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September 12, 2018

Does Mobile-First Indexing Impact Internal Link Best Practices?

The introduction of mobile-first indexing by Google this year has had a drastic effect on how some websites are performing in the SERPs and how businesses have had to adapt their overall online operation to cater. However, there are some areas of this update that are still foggy to most and one of these is the best practices for internal linking within your site. Is internal linking still important, and how should we consider laying it all out? We’re investigating, below.

What Is Mobile-First Indexing?

Mobile-first indexing has been upon us for quite some time now, but despite clarifications posted by the search engine giant, it’s still something that many businesses are struggling with. Essentially, mobile-first indexing was introduced in order to put mobile versions of a website first. Due to the ever-increasing popularity of using mobiles for our everyday searches, this was an understandable change, but it has since meant that websites have to improve their mobile offering. Google are now crawling mobile versions of a website first in order to determine ranking positions. While desktop was reported to still be important, more and more companies are starting to focus on mobile. So, how does this have an effect on linking?

Common Linking Styles And How They May Perform On Mobile

With the above in mind, how do you turn your desktop navigation into something mobile-friendly? As most webmasters will know, there are different ways of displaying links on your website, and they are as follows:

  • Main Navigation

On your desktop, a main navigation is likely to sit at the very top of your website within the header, with extra links and other navigation-related content in a simple footer. However, this isn’t possible on mobile sites. With what can sometimes be hundreds of links within a website, providing a bulky navigation from the offset is often considered too much for mobile and in most cases, even on desktop too. To craft a useable and understandable crawl path, it’s best to avoid putting all of your links into one main navigation.

  • HTML Sitemaps

Sitemaps are often linked to in the website’s footer and can provide a visitor access to every page located on the website. In theory, this is a great way of forming navigation, especially when designed in an attractive manner. However, many sitemaps are considered ‘noindex,follow’ and as Google has developed, this becomes nofollow. What this essentially means, is that Google won’t pay attention to any additional links added to your HTML sitemap and therefore, you’d need to index your site in order for it to be noticed and followed. This isn’t always feasible for large sites, but for those keen to ensure all of their pages are indexed on Google and crawl-able, it may be worth considering regardless.

  • Link Blocks

Link blocks are essentially a form of drop down where the content and links are hidden behind ‘blocks’. In these cases, Google will not treat the content below these drop-downs in the same way as they’d treat any visible links and content, but this is often considered the best way to link on mobile. Given the size of a mobile screen, however, there’s no room for bulky footers or headers and drop-downs often provide the cleanest and most smooth scrolling experience.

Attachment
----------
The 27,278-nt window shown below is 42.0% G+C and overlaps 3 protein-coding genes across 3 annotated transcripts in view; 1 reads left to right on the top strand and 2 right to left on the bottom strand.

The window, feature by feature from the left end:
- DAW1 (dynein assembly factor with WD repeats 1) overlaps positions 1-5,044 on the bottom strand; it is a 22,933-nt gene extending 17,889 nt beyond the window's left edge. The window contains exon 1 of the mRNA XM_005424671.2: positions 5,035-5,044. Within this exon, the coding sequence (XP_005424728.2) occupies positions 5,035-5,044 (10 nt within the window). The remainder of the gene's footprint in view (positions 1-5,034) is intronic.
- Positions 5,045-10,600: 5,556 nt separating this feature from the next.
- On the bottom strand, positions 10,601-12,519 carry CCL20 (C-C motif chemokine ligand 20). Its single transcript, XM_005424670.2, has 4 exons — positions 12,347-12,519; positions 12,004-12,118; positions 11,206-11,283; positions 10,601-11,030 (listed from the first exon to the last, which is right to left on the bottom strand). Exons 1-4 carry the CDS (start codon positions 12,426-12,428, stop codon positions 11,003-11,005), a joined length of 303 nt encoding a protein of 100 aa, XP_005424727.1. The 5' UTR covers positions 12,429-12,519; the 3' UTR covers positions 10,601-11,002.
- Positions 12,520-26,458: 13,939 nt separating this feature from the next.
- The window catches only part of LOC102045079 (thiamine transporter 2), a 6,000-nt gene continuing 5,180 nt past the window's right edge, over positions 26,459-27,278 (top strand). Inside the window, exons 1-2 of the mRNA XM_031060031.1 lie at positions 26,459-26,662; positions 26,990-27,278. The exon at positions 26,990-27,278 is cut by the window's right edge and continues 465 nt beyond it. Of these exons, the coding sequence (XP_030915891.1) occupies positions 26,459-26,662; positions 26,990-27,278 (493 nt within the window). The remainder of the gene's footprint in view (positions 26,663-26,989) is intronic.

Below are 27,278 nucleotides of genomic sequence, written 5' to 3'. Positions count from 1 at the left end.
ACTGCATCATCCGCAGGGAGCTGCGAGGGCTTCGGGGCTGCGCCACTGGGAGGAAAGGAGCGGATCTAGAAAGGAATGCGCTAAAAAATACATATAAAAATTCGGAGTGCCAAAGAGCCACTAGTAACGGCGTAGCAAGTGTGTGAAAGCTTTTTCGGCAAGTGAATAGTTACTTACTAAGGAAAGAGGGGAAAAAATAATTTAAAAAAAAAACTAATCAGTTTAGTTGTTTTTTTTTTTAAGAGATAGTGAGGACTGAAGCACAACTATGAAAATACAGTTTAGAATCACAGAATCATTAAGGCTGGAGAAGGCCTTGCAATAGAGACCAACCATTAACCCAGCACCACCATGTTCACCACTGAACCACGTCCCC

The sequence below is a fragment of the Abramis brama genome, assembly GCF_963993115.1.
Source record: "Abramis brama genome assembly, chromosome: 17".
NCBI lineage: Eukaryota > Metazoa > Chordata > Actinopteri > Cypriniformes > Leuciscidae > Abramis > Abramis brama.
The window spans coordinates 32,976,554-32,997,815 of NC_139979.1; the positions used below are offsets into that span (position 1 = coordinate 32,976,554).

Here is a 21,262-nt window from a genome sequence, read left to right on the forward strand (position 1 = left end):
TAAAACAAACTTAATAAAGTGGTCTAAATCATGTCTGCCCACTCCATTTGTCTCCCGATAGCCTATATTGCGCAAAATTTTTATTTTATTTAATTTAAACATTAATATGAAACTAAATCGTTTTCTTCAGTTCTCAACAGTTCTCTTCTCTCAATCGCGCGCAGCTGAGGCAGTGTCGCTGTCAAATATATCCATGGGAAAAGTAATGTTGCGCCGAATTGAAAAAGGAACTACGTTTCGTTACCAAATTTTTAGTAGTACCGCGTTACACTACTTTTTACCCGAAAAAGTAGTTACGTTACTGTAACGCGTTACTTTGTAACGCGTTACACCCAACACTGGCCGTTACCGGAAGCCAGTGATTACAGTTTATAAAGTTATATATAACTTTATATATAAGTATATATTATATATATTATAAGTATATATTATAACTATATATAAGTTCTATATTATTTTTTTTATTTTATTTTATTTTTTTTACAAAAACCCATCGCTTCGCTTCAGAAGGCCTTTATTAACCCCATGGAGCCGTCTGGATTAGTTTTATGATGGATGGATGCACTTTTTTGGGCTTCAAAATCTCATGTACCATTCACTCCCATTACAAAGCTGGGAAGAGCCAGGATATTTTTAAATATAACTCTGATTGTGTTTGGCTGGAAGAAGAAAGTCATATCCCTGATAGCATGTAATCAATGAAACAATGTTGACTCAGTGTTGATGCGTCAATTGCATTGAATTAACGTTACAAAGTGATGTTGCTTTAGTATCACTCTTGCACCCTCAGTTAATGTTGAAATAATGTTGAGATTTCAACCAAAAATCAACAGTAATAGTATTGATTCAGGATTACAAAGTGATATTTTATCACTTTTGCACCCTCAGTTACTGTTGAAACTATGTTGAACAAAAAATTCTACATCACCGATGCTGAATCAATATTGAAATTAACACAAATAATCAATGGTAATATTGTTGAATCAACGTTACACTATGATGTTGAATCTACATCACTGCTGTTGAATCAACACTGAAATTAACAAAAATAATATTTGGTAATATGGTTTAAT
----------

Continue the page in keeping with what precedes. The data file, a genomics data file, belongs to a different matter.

Clear Internal Links Are A Vital SEO Best-Practice

If you’ve been assuming that mobile-first indexing means better linking practices, then you’d be right; with this update, linking within a mobile sight needs to be clear, concise and user-friendly. Google’s bots need to be able to navigate your site easily in order for them to deem your website user-friendly and the same still counts for mobile. Simple navigation that is easy to access and understand will undoubtedly rank higher than a cramped, confusing system that will drive visitors away.

Mobile-first indexing has changed a lot about SEO best practices and this, of course, includes internal linking. Finding the right navigation system that sits neatly, cleanly and avoids looking bulky or confusing ,is the best way to promote a smoother experience not only for Google’s bots, but for your users too.

For help with your mobile site or for more information on mobile-first indexing, get in touch with us, today.



Steve Plummer

Steve’s role at Absolute Digital Media sees him tackling a multitude of tasks on a daily basis. Whether it’s managing the SEO strategies for our clients, liaising with them on a regular basis to keep them informed on how their campaign is progressing or making sure our in-house teams are delivering to our clients’ expectations, he plays a big role in making sure everything runs smoothly.

Having worked in marketing for 8 years and within SEO for 3 years, as well as being qualified in the Google Analytics IQ self-study assessment, Steve brings a lot of valuable experience to the role.

When he isn’t actively researching new SEO methods and keeping abreast of the industry as a whole, Steve regularly attend the gym and is a keen supporter of his local football team, Southend United.

Email s.plummer@absolutedigitalmedia.com

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